At the February meeting, Trustee Diane Singer brought up the fact that there could be possible Voter’s Rights Act problems in changing the trustee numbers and voting arrangements. While she did not specify, a change that diluted  the minority vote, (which is concentrated in specific neighborhoods, in specific Trustee Areas) could prove to be an expensive problem for the cash strapped district if a deep pocket organization like the ACLU (which took on the district in Colin vs. OUSD  and won a precedent setting case) challenged a trustee area change. Just this year, OUSD backed down from a lawsuit threat by the deep pocketed National Rifle Association over an OUSD  student wearing an NRA t-shirt.
     
    Another focus of attention in Surridge’s February Agenda was term-limits. Originally brought forward as a campaign promise by OUSD Trustee Dr. Alexia Deligianni when she  ran five years ago for her first term, Deligianni –has taken  no action about term limits since her election. Deligianni also said nothing on the subject during the discussion at the February meeting. Ironically, speaking in favor of term limits at the February meeting was OUSD Trustee John Ortega. Saying he has "always favored term limits", Ortega failed to point out that after being originally elected in 2001, he has filed to run for office each successive time he has been eligible, thereby negating any personally imposed term limits he believes in.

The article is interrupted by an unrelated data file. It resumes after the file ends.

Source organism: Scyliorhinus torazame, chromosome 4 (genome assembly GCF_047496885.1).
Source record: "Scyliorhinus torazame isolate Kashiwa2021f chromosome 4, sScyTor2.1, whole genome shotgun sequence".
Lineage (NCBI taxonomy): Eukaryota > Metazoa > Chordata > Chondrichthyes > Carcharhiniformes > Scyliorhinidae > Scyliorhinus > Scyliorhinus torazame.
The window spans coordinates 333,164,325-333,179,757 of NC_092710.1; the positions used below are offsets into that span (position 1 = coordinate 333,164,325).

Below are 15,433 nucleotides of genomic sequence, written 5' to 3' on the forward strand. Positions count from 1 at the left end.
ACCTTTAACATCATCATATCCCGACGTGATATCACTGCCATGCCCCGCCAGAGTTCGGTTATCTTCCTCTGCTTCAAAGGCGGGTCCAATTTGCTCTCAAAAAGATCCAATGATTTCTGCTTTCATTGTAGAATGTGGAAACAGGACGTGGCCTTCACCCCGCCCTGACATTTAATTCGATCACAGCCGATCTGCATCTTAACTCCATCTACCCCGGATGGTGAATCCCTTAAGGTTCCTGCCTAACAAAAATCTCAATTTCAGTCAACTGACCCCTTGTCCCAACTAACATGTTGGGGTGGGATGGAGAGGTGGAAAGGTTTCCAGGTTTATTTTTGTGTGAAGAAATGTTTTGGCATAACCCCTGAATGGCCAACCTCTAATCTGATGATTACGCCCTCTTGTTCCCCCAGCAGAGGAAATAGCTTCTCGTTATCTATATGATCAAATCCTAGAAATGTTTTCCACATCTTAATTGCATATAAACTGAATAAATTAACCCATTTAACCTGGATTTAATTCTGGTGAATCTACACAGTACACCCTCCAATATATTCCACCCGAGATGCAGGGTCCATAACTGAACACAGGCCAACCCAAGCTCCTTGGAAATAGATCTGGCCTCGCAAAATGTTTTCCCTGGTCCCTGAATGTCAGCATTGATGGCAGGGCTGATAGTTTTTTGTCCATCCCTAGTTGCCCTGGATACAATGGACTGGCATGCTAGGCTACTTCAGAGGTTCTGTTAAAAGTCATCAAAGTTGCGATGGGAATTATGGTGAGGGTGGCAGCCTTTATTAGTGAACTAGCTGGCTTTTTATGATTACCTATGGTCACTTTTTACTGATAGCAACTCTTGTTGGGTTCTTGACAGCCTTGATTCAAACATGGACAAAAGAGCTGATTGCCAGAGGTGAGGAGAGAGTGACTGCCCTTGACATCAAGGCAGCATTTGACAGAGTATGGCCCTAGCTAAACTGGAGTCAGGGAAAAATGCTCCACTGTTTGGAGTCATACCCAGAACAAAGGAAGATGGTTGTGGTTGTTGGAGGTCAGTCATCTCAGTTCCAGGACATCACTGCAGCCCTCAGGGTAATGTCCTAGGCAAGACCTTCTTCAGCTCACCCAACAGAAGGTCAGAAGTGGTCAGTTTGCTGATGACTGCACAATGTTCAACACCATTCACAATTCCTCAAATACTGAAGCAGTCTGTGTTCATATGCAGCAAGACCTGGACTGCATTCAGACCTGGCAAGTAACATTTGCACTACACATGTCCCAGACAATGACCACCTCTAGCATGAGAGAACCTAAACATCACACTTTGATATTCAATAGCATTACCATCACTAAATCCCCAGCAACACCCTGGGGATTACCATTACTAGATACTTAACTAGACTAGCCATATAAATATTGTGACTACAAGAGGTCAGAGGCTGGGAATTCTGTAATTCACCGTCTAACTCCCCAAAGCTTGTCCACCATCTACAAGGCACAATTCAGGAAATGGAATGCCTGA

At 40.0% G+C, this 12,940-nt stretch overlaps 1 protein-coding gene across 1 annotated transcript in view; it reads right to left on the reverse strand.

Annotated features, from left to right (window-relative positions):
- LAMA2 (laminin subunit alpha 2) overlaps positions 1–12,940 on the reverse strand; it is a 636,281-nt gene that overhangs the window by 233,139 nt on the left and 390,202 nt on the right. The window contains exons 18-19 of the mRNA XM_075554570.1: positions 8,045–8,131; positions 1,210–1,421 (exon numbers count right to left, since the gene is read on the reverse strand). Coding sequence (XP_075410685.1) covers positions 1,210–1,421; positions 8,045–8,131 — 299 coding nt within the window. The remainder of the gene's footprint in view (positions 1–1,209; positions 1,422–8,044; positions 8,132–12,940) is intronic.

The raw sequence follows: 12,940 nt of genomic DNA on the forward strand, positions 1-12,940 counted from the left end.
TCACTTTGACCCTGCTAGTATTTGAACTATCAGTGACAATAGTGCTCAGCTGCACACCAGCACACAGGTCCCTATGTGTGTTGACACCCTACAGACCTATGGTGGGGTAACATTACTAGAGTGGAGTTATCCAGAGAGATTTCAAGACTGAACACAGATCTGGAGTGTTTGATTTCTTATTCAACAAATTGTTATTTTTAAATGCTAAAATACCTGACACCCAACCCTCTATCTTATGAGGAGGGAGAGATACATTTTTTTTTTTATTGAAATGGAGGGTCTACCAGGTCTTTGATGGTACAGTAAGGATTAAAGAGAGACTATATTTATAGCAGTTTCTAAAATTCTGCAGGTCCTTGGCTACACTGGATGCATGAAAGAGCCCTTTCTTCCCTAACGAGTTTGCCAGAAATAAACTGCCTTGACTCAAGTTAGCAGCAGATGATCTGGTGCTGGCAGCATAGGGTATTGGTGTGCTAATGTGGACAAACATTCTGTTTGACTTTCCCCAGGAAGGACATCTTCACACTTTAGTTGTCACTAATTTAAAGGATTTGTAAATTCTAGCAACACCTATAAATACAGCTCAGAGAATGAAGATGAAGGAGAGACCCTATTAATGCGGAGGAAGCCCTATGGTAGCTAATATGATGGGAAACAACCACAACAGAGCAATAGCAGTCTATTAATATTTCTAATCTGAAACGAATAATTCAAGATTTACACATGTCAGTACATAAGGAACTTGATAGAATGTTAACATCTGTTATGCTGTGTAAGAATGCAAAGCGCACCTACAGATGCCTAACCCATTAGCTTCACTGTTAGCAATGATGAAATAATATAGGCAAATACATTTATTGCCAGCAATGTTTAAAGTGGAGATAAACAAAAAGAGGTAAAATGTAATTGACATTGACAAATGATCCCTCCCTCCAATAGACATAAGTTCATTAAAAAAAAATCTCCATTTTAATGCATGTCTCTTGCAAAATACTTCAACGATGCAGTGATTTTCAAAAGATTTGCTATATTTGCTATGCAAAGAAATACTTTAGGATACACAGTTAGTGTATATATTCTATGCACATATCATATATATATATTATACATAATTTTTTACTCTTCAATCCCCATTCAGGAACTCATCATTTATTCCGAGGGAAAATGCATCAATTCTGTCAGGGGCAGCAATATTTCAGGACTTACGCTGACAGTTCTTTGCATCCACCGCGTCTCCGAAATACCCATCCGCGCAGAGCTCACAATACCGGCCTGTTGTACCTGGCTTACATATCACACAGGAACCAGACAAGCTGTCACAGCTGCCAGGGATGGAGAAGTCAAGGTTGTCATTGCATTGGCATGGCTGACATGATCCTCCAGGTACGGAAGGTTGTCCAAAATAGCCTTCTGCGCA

Later in the year, Surridge ally Trustee Rick Ledesma also took an aim at the "Surridge Plan" stating that when he goes to public meetings throughout the Greater Orange communities, when it comes to discussing the schools, people want to know what seats the OUSD majority wants to eliminate. Not exactly the subject a school board trustee wants to be foremost in the community minds when it comes to schools.